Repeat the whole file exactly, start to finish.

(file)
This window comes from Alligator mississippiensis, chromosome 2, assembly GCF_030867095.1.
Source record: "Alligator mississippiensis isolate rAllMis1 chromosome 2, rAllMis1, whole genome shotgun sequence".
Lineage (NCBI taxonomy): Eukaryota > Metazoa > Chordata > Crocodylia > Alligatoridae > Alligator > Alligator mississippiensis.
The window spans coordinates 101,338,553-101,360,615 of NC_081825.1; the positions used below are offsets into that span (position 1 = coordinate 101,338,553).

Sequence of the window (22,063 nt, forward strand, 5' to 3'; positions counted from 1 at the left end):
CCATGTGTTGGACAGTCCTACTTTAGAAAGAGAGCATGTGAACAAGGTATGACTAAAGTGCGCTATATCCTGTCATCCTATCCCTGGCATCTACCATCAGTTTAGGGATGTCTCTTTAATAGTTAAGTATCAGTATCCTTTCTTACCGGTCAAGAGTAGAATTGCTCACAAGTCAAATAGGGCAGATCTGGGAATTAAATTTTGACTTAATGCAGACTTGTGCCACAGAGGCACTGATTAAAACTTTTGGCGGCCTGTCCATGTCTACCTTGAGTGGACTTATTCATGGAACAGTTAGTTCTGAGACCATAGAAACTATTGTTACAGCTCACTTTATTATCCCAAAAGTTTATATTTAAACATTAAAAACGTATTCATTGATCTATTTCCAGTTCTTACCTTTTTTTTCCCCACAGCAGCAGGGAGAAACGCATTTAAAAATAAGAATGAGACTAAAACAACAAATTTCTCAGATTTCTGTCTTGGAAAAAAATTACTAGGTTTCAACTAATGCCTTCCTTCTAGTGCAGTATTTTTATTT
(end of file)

This window comes from Alligator mississippiensis, chromosome 2, assembly GCF_030867095.1.
Source record: "Alligator mississippiensis isolate rAllMis1 chromosome 2, rAllMis1, whole genome shotgun sequence".
Lineage (NCBI taxonomy): Eukaryota > Metazoa > Chordata > Crocodylia > Alligatoridae > Alligator > Alligator mississippiensis.
The window spans coordinates 101,338,553-101,360,615 of NC_081825.1; the positions used below are offsets into that span (position 1 = coordinate 101,338,553).

Sequence of the window (22,063 nt, forward strand, 5' to 3'; positions counted from 1 at the left end):
CCATGTGTTGGACAGTCCTACTTTAGAAAGAGAGCATGTGAACAAGGTATGACTAAAGTGCGCTATATCCTGTCATCCTATCCCTGGCATCTACCATCAGTTTAGGGATGTCTCTTTAATAGTTAAGTATCAGTATCCTTTCTTACCGGTCAAGAGTAGAATTGCTCACAAGTCAAATAGGGCAGATCTGGGAATTAAATTTTGACTTAATGCAGACTTGTGCCACAGAGGCACTGATTAAAACTTTTGGCGGCCTGTCCATGTCTACCTTGAGTGGACTTATTCATGGAACAGTTAGTTCTGAGACCATAGAAACTATTGTTACAGCTCACTTTATTATCCCAAAAGTTTATATTTAAACATTAAAAACGTATTCATTGATCTATTTCCAGTTCTTACCTTTTTTTTCCCCACAGCAGCAGGGAGAAACGCATTTAAAAATAAGAATGAGACTAAAACAACAAATTTCTCAGATTTCTGTCTTGGAAAAAAATTACTAGGTTTCAACTAATGCCTTCCTTCTAGTGCAGTATTTTTATTT